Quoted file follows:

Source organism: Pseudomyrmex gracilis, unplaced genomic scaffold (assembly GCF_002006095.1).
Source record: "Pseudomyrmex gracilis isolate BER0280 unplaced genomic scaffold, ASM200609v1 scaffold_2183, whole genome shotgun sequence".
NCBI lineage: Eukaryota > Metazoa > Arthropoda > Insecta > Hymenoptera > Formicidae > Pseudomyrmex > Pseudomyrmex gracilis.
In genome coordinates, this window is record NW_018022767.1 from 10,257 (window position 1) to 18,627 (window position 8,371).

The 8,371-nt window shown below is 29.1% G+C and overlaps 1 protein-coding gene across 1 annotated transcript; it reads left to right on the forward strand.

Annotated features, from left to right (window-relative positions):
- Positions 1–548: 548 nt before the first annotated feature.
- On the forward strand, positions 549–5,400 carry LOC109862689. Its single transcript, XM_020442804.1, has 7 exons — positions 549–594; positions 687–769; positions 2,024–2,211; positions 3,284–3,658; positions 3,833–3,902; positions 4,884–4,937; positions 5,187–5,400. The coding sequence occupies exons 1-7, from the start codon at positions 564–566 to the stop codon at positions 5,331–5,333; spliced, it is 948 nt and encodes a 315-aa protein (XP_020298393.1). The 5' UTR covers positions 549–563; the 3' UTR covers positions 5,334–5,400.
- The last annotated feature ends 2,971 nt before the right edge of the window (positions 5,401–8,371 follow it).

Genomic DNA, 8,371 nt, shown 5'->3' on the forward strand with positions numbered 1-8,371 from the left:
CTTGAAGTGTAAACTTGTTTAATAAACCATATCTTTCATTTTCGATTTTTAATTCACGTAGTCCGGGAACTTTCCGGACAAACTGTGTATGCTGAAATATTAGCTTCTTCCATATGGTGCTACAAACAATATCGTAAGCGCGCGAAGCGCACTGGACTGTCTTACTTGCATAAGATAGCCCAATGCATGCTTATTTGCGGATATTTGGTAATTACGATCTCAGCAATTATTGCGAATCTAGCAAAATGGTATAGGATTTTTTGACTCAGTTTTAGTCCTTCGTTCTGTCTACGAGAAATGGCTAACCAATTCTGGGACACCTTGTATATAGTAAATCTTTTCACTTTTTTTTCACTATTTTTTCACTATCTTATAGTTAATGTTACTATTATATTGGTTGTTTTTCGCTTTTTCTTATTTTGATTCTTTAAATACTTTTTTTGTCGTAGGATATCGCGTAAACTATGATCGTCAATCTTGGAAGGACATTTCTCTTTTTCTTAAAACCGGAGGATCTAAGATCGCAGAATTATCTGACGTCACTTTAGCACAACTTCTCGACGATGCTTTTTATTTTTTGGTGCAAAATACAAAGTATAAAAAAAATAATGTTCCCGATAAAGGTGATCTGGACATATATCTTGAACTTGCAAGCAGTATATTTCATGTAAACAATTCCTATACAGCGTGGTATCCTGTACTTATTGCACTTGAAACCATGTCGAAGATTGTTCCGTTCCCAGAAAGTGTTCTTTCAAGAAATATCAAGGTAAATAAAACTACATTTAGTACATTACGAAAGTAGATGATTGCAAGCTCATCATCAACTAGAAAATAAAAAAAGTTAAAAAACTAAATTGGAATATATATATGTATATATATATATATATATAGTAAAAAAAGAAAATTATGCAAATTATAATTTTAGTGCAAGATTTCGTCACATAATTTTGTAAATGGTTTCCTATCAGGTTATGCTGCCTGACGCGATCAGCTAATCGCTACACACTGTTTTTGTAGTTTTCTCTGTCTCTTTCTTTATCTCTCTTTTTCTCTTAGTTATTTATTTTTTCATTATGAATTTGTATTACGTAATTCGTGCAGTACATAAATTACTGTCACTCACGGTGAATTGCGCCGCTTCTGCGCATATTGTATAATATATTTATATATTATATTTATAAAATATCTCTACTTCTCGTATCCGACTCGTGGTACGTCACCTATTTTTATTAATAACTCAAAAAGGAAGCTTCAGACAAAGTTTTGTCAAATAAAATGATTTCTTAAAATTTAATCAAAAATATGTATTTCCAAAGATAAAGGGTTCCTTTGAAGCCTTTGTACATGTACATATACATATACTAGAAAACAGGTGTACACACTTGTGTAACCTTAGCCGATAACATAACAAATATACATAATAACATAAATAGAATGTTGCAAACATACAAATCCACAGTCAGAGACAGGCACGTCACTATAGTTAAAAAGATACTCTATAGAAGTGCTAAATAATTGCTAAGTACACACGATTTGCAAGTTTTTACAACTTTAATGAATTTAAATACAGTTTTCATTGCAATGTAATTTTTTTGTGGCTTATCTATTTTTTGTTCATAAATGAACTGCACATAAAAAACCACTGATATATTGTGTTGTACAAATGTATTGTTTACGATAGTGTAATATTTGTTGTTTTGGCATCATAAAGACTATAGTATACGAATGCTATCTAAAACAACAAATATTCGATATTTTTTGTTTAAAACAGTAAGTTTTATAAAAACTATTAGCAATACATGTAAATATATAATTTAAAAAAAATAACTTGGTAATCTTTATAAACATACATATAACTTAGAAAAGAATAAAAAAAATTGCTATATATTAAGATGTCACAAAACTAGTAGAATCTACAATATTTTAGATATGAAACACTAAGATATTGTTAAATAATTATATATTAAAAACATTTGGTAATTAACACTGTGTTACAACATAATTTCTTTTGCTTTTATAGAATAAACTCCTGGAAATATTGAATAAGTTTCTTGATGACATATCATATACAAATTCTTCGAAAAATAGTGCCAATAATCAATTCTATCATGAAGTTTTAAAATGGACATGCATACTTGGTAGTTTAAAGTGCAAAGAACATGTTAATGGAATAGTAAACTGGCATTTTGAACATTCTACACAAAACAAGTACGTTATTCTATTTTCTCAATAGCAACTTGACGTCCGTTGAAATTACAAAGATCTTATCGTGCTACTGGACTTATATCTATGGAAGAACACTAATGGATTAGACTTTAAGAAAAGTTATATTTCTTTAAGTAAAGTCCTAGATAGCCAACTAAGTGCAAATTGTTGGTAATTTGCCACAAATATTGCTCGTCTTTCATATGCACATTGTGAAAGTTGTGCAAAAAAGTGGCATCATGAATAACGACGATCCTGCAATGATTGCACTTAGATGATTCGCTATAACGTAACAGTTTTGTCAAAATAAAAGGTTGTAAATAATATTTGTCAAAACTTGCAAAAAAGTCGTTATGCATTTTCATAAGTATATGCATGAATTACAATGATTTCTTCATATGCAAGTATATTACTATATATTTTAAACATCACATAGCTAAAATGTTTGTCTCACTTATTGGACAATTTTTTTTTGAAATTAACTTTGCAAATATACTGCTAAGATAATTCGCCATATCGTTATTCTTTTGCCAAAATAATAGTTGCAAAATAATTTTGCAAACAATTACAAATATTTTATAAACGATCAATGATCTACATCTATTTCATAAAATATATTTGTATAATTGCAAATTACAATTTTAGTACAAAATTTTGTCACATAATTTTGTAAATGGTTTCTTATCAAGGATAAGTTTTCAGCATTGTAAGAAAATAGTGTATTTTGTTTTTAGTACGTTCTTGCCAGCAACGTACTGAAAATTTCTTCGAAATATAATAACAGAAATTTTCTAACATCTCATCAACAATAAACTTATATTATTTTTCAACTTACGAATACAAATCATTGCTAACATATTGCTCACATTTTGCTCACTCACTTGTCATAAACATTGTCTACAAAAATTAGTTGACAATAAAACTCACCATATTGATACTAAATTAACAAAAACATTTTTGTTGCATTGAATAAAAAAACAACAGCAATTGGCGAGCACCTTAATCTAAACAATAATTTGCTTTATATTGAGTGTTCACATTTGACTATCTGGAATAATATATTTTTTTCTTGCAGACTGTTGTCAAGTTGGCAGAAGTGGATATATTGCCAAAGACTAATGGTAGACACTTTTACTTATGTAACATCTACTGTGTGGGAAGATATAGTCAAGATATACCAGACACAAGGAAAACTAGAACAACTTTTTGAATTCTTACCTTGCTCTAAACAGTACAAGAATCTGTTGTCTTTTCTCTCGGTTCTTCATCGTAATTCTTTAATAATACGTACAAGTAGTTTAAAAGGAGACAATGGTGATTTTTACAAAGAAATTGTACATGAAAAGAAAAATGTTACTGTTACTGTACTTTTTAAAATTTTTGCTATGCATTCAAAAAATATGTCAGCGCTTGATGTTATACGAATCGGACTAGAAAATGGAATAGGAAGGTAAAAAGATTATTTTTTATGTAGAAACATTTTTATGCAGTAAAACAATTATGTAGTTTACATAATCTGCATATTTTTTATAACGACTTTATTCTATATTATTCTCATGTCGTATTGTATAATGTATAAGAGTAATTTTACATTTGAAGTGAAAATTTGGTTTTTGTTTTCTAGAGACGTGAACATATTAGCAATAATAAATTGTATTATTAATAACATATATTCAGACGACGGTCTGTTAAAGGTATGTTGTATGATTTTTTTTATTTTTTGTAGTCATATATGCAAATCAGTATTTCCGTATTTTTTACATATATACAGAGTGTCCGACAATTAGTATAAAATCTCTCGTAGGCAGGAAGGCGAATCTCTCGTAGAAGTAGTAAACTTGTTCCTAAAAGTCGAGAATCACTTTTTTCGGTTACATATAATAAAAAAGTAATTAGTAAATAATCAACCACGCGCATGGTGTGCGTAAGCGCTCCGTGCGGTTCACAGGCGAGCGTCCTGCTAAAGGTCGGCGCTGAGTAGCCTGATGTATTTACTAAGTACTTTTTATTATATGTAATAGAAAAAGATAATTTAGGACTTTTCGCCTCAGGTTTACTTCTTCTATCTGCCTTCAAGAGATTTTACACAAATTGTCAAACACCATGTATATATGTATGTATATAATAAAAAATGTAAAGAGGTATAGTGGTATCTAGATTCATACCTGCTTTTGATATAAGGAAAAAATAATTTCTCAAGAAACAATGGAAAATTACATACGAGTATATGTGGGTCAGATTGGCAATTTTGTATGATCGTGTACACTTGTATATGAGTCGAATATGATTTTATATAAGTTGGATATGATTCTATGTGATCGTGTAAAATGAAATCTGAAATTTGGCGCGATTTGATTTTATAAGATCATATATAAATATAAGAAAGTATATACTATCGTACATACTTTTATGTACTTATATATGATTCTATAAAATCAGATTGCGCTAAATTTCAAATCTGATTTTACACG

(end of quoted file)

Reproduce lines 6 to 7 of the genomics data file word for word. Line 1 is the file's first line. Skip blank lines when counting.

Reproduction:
Annotated features, from left to right (window-relative positions):
- Positions 1–548: 548 nt before the first annotated feature.